This seems like a simple question, right? But as I have the privilege of talking to so many of you on the phone and via email, it has occurred to me that we have not offered you a simple answer to this question. We have told you about rims, heads, tone rings, etc. but a simple “what is happening” explanation about the mechanics of what is going on when you play has not been offered. Let’s see if I can break it down for you in a simpler “1-2-3” order so you can understand what is going on.
When we hear a choir singing, we love the beautifully blended sound that we hear. Each member of that chorus is unique, no one member sounds exactly like the other member.
But when the conductor coordinates their efforts and blends their natural gifts, the resulting sound is harmonious and pleasing to the audience.
The parts of a banjo are like a chorus. At Deering, we give special attention to the natural material that each part is made of and we “balance” or adjust their set up so that the resulting sound is beautiful and harmonious. Not everyone wants to hear the same sound out of their banjo that is why we have a multitude of variations we can offer so that the resulting musical tone is the one you want to hear. But, the basic mechanics of what is going on is consistent. It is this basic mechanics that I want to address today.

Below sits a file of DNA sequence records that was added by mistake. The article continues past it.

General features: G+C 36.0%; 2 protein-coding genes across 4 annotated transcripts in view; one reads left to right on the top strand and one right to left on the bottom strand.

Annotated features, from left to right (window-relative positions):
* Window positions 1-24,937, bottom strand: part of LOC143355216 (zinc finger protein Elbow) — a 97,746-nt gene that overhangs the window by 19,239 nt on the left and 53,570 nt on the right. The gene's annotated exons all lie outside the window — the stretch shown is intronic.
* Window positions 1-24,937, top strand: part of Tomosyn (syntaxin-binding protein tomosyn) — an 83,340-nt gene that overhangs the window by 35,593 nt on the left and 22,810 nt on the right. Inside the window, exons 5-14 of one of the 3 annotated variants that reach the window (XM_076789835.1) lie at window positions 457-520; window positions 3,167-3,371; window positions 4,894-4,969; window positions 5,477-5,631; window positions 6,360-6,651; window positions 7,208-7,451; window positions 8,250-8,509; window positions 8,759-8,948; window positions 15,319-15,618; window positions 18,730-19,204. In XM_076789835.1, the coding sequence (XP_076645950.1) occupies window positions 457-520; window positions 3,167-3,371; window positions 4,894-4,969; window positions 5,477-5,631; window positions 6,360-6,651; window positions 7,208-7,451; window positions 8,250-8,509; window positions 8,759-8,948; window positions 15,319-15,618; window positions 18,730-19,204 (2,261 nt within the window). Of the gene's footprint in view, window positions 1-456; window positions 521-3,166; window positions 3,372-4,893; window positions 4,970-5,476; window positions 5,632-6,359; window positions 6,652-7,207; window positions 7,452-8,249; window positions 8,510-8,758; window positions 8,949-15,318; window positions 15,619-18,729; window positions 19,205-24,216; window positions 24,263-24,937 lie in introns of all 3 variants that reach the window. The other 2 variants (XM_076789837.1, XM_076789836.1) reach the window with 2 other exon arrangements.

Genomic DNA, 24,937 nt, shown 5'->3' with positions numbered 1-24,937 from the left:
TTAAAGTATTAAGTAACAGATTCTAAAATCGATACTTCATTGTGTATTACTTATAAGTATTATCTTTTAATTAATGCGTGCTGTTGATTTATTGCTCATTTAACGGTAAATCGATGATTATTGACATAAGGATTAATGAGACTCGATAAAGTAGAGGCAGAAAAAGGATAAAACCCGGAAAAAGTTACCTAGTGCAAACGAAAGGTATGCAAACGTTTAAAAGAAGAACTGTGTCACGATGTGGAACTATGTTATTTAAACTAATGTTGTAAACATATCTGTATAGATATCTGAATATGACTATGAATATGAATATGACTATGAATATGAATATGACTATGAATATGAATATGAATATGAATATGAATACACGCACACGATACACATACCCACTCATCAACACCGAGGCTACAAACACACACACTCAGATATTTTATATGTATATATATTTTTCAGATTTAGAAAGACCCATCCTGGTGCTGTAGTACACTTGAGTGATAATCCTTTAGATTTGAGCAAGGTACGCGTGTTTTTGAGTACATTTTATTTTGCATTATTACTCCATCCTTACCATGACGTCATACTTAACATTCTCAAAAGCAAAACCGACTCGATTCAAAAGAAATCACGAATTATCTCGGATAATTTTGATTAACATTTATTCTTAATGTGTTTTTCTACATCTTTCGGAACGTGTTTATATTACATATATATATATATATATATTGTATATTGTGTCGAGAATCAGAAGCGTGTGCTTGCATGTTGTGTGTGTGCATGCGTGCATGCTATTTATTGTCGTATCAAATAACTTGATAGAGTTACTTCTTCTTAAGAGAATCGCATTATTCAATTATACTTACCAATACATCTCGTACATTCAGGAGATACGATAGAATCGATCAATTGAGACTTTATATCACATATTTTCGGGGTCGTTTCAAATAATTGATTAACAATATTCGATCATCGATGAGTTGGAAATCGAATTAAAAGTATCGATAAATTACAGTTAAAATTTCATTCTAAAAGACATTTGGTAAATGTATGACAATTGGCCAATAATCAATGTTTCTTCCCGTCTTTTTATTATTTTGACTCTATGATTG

Playing a banjo is like an exercise in physics. By definition, physics is the science of matter and energy and the interactions between the two. From this we can see how this fits naturally into what we are doing when we play a banjo. We will be walking through the pathway that the vibration passes to give us the resulting sound that we hear when we play. By understanding this pathway, we can better see how not only what the parts are made of but how they are “balanced” together that gives us the sound we want to hear.
By looking at the pathway, we can understand how the materials themselves can regulate the sound we hear out of the banjo.
When one of our customers asks me how he can make his banjo sound a certain way, it is important to know that not just one component is involved in making the sound one hears from his/her banjo. The ability to adjust the setup of the banjo, the freedom to tweak the components, is one of the reasons we call the banjo the “hot rod” of acoustic instruments.
I hope this article helps you all have more fun with your own “hot rod.”
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